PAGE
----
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Greg Prince and Jason Fry
Faith and Fear in Flushing made its debut on Feb. 16, 2005, the brainchild of two longtime friends and lifelong Met fans.

Greg Prince discovered the Mets when he was 6, during the magical summer of 1969. He is a Long Island-based writer, editor and communications consultant. Contact him here.

Jason Fry is a Brooklyn writer whose first memories include his mom leaping up and down cheering for Rusty Staub. Check out his other writing here.

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The Soundtrack of Our Lives

What you saw, I only heard.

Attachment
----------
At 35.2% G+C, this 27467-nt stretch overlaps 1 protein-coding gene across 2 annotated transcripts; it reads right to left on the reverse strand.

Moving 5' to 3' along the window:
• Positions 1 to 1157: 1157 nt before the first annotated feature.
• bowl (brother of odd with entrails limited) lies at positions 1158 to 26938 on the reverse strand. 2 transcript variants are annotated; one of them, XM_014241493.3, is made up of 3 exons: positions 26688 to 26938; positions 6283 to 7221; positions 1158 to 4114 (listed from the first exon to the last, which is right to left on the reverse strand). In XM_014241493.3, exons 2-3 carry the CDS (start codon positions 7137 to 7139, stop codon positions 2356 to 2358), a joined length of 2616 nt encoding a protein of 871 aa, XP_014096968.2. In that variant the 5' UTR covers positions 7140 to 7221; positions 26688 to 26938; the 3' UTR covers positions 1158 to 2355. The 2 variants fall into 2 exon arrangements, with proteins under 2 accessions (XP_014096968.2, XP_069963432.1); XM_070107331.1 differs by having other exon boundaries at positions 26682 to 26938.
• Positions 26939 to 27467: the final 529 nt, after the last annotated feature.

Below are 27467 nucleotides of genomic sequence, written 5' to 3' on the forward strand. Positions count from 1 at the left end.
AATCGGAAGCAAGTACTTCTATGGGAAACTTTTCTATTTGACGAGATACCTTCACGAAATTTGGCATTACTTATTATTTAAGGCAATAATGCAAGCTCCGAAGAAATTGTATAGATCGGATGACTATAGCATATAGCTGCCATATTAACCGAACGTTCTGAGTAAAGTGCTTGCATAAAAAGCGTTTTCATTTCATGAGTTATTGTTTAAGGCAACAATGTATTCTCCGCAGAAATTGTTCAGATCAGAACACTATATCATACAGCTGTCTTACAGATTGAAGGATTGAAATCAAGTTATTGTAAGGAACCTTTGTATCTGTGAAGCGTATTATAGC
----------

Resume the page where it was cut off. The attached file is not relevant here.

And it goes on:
Today was a day for what would normally be called errands and chores, except these were no ordinary errands and chores. These were errands and chores the way a pitching assignment is a pitching assignment when you're, say, brought in to pitch to Derrek Lee with the game on the line. Lots of painting — painting cabinetry that's already been painted, painting in pain-inducing positions so that one doesn't get paint over all the other freshly painted things drying too slowly in a too-small room, cleaning up with paint thinner and trying not to pass out, removing stray paint from…well, from most everything in sight because I kind of suck at painting, or more properly I'm pretty good at painting but suck at paying attention to painting all the time, kind of like the way Jose Reyes and Carlos Beltran are darn fine baseball players but need to focus on taking ball four and not pulling everything. Respectively.